When I first started this project, I was living in a guesthouse in a lower-middle-class neighborhood in Mexico City. I arrived in Mexico just as the 2002 World Cup competition got underway and watched the city's excitement level grow as fans—and everyone was a fan— followed their team's fortunes. Because of time-zone differences, Mexico's pivotal first-round game took place at 6 A.M. local time, and so, along with about twelve other sleepy fans, I roused myself from bed to watch the national team and its wonderfully named leader Cuauhtemoc Blanco tie a lackluster Italian squad and secure a coveted spot in the second round of the competition. The city exploded with energy: the traffic, never good, was snarled for hours as fans ran in circles around the Angel of Independence, a statue that commemorates the country's freedom from Spain and is unfortunately situated in the middle of a busy street. Every newspaper published a special edition with photographs from the game, and restaurants and bars across town endlessly replayed the game for several days.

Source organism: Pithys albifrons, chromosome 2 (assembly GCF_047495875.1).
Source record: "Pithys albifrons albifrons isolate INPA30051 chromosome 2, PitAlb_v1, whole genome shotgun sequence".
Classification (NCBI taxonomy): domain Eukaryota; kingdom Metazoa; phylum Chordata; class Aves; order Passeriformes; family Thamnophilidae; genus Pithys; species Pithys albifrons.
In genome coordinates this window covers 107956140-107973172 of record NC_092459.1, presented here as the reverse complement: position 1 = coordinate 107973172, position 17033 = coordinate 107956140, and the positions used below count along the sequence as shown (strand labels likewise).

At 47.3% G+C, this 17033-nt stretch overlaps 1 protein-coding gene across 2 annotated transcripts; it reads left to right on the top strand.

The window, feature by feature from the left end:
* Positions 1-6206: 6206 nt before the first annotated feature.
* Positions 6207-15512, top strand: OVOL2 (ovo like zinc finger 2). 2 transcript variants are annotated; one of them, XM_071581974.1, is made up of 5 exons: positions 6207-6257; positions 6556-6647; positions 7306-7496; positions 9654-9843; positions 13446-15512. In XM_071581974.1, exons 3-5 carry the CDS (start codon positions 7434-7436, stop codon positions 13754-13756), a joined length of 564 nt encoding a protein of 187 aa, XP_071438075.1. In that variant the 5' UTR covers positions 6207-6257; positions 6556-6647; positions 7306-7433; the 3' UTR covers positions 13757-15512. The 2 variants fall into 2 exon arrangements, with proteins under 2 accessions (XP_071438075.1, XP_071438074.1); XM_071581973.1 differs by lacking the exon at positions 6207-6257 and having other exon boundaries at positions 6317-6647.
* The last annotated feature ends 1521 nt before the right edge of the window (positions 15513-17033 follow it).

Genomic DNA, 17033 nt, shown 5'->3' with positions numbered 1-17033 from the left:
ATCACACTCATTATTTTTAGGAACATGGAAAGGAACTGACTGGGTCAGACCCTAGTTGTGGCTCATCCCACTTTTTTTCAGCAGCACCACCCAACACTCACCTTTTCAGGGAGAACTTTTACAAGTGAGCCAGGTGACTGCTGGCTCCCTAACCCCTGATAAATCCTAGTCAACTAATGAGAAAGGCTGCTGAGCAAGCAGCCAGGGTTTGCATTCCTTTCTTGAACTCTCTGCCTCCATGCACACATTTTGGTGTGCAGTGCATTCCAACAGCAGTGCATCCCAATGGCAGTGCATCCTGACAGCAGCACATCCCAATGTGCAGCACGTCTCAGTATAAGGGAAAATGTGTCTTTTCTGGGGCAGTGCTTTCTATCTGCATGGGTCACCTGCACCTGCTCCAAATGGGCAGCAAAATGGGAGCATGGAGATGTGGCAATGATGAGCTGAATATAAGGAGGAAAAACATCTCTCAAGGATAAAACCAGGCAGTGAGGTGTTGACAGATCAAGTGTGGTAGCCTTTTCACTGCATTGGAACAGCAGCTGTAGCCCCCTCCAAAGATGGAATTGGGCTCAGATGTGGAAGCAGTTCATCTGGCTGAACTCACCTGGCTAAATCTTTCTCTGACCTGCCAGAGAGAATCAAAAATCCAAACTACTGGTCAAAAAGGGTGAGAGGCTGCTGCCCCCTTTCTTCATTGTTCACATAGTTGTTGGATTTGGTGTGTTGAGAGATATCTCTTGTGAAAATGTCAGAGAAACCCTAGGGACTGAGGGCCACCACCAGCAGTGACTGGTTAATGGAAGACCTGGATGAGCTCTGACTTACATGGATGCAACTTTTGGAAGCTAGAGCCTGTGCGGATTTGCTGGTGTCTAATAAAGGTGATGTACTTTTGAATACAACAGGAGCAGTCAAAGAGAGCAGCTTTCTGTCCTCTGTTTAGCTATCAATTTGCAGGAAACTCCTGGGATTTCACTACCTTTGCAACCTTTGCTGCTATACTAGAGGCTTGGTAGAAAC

Perhaps it was a bit more excitement than in a comparable U.S. city—especially considering the Mexicans hadn't